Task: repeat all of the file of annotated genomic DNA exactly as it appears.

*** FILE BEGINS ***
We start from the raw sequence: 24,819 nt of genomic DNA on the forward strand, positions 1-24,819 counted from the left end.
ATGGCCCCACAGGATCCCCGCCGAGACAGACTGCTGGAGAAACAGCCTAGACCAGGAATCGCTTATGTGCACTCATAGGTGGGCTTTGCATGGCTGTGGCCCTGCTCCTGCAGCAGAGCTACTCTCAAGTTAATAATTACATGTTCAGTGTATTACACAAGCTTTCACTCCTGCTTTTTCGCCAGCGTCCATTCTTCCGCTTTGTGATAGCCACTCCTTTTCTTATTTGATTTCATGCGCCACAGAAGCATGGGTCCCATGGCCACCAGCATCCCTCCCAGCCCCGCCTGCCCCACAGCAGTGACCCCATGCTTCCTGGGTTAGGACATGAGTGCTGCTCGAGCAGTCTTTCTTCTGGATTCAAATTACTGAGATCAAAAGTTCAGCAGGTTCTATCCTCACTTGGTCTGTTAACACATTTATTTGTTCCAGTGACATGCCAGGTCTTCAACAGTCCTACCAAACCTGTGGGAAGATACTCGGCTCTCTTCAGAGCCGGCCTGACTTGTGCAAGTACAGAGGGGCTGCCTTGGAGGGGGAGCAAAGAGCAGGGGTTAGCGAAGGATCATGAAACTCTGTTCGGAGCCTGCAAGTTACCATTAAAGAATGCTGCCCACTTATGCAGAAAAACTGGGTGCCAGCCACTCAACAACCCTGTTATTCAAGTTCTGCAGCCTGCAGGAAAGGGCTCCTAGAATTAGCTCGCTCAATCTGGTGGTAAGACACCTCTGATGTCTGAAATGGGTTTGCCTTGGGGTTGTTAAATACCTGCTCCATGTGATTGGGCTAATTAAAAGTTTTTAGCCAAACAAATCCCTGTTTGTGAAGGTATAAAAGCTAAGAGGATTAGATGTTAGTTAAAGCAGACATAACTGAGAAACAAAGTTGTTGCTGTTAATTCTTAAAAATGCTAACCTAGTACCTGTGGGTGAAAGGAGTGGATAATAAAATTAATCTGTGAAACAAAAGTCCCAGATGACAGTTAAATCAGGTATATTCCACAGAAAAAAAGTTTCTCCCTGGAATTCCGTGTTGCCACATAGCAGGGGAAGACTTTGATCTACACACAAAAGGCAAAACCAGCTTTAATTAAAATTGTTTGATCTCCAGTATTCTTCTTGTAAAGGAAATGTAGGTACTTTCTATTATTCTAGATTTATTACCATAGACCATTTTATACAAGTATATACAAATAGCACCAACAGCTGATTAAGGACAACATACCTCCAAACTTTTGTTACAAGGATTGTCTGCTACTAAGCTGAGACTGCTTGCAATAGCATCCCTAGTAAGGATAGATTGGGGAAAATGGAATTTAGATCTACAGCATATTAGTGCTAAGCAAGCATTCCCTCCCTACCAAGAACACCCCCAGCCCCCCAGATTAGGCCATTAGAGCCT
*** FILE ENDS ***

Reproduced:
We start from the raw sequence: 24,819 nt of genomic DNA on the forward strand, positions 1-24,819 counted from the left end.
ATGGCCCCACAGGATCCCCGCCGAGACAGACTGCTGGAGAAACAGCCTAGACCAGGAATCGCTTATGTGCACTCATAGGTGGGCTTTGCATGGCTGTGGCCCTGCTCCTGCAGCAGAGCTACTCTCAAGTTAATAATTACATGTTCAGTGTATTACACAAGCTTTCACTCCTGCTTTTTCGCCAGCGTCCATTCTTCCGCTTTGTGATAGCCACTCCTTTTCTTATTTGATTTCATGCGCCACAGAAGCATGGGTCCCATGGCCACCAGCATCCCTCCCAGCCCCGCCTGCCCCACAGCAGTGACCCCATGCTTCCTGGGTTAGGACATGAGTGCTGCTCGAGCAGTCTTTCTTCTGGATTCAAATTACTGAGATCAAAAGTTCAGCAGGTTCTATCCTCACTTGGTCTGTTAACACATTTATTTGTTCCAGTGACATGCCAGGTCTTCAACAGTCCTACCAAACCTGTGGGAAGATACTCGGCTCTCTTCAGAGCCGGCCTGACTTGTGCAAGTACAGAGGGGCTGCCTTGGAGGGGGAGCAAAGAGCAGGGGTTAGCGAAGGATCATGAAACTCTGTTCGGAGCCTGCAAGTTACCATTAAAGAATGCTGCCCACTTATGCAGAAAAACTGGGTGCCAGCCACTCAACAACCCTGTTATTCAAGTTCTGCAGCCTGCAGGAAAGGGCTCCTAGAATTAGCTCGCTCAATCTGGTGGTAAGACACCTCTGATGTCTGAAATGGGTTTGCCTTGGGGTTGTTAAATACCTGCTCCATGTGATTGGGCTAATTAAAAGTTTTTAGCCAAACAAATCCCTGTTTGTGAAGGTATAAAAGCTAAGAGGATTAGATGTTAGTTAAAGCAGACATAACTGAGAAACAAAGTTGTTGCTGTTAATTCTTAAAAATGCTAACCTAGTACCTGTGGGTGAAAGGAGTGGATAATAAAATTAATCTGTGAAACAAAAGTCCCAGATGACAGTTAAATCAGGTATATTCCACAGAAAAAAAGTTTCTCCCTGGAATTCCGTGTTGCCACATAGCAGGGGAAGACTTTGATCTACACACAAAAGGCAAAACCAGCTTTAATTAAAATTGTTTGATCTCCAGTATTCTTCTTGTAAAGGAAATGTAGGTACTTTCTATTATTCTAGATTTATTACCATAGACCATTTTATACAAGTATATACAAATAGCACCAACAGCTGATTAAGGACAACATACCTCCAAACTTTTGTTACAAGGATTGTCTGCTACTAAGCTGAGACTGCTTGCAATAGCATCCCTAGTAAGGATAGATTGGGGAAAATGGAATTTAGATCTACAGCATATTAGTGCTAAGCAAGCATTCCCTCCCTACCAAGAACACCCCCAGCCCCCCAGATTAGGCCATTAGAGCCT